This story originally published on April 9 at 9:14 a.m.

U.S. Air Force B-52 bombers arrived at Al Udeid Air Base, Qatar, on Saturday joining Operation Inherent Resolve, the American-led campaign against the Islamic State group.

The deployment marks the first time the Air Force will use the Cold War-era warplanes — from Barksdale Air Force Base, Louisiana — in the counter-ISIS fight in Iraq and Syria. The service did not disclose the exact number of bombers it deployed.

"The B-52 will provide the coalition continued precision and deliver desired airpower effects,"  Lt. Gen. Charles Q. Brown Jr., commander of U.S. Air Forces Central Command and Combined Forces Air Component, said in a release.

B-52s arrive at Al Udeid Air Base

B-52s arrive at Al Udeid Air Base

"As a multi-role platform, the B-52 offers diverse capabilities, including delivery of precision weapons and the flexibility and endurance needed to support the combatant commander's priorities and strengthen the coalition team."

BUFFs

"There have been recent infrastructure improvements that now allow the necessary support to deploy the B-52 in theater," Air Force Secretary Deborah Lee James said at an Air Force briefing on March 7.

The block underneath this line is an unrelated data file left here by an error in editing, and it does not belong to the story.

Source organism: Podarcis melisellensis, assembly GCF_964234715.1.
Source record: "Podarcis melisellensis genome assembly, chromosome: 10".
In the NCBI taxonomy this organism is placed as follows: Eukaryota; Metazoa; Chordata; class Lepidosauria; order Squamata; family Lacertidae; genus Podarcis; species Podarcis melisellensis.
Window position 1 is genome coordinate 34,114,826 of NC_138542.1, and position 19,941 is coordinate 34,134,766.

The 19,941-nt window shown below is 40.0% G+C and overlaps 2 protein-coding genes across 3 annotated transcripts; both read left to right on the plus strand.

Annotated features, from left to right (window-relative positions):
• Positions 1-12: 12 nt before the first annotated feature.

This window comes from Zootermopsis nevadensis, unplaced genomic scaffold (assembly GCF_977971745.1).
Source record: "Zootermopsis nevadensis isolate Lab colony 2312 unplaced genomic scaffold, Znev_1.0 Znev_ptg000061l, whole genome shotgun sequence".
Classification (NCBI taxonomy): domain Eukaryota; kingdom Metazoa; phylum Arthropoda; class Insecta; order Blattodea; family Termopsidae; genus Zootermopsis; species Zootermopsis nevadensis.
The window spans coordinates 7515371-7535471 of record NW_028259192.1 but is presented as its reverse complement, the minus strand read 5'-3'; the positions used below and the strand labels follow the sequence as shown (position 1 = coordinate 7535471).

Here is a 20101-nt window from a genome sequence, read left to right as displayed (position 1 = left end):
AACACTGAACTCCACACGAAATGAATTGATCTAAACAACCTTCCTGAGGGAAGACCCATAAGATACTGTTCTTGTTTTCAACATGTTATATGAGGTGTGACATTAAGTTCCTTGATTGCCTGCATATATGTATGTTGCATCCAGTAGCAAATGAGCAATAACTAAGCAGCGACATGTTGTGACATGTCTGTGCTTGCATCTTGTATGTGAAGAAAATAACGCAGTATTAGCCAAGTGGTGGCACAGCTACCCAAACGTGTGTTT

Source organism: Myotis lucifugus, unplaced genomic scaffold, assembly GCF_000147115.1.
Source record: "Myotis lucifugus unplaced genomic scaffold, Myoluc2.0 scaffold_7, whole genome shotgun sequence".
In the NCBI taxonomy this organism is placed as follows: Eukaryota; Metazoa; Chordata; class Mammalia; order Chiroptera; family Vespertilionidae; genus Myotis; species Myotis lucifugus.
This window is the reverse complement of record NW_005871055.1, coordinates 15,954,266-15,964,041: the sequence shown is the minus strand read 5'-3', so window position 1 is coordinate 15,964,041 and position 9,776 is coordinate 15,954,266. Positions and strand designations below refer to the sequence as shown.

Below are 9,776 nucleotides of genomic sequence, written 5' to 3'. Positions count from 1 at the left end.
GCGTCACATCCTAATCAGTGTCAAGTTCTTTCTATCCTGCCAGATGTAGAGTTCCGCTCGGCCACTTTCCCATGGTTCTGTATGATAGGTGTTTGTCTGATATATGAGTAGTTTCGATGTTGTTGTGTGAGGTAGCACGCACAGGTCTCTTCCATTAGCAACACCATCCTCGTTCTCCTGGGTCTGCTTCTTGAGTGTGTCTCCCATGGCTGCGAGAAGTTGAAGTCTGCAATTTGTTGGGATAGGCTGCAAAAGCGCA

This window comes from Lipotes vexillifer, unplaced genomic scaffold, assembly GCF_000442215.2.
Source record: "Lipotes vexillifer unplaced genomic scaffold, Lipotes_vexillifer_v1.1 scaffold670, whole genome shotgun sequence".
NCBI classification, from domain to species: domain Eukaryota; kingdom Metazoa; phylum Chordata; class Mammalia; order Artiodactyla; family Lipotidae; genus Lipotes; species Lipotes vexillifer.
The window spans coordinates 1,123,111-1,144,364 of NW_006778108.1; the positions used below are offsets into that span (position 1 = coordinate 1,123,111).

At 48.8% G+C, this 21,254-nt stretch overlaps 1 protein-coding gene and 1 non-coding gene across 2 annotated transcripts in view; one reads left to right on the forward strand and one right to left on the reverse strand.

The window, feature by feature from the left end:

Despite being in the Air Force inventory for more than 50 years, BUFFs the aircraft, affectionately known as the "Big Ugly Fat Fellow," can drop precision-guided weapons. The aircraft's payload capacity of 70,000 pounds can includes gravity bombs, cluster bombs, precision-guided (cruise) missiles and Joint Direct Attack Munitions.

The service is focusing on a modernization effort to make sure the B-52s stay flying for years to come, potentially as late as 2040, officials have said.

The last time B-52s were in theater, they deployed to Jordan for Exercise Eager Lion, a CENTCOM-led multilateral exercise in Jordan in May 2015, the release said. The aircraft last flew operationally in 2006 during Operation Enduring Freedom in May 2006; BUFFs were also based in Saudi Arabia supporting Operation Desert Storm. 

"We're going to keep the B-52 around. It provides some missions for us that are hard to replicate, primarily the range and payload the airplane provides," Lt. Gen. James "Mike" Holmes, the deputy chief of staff for strategic plans and requirements, told Air Force Times on Feb. 18.

Oriana Pawlyk covers deployments, cyber, Guard/Reserve, uniforms, physical training, crime and operations in the Middle East and Europe for Air Force Times. She was the Early Bird Brief editor in 2015. Email her at opawlyk@airforcetimes.com.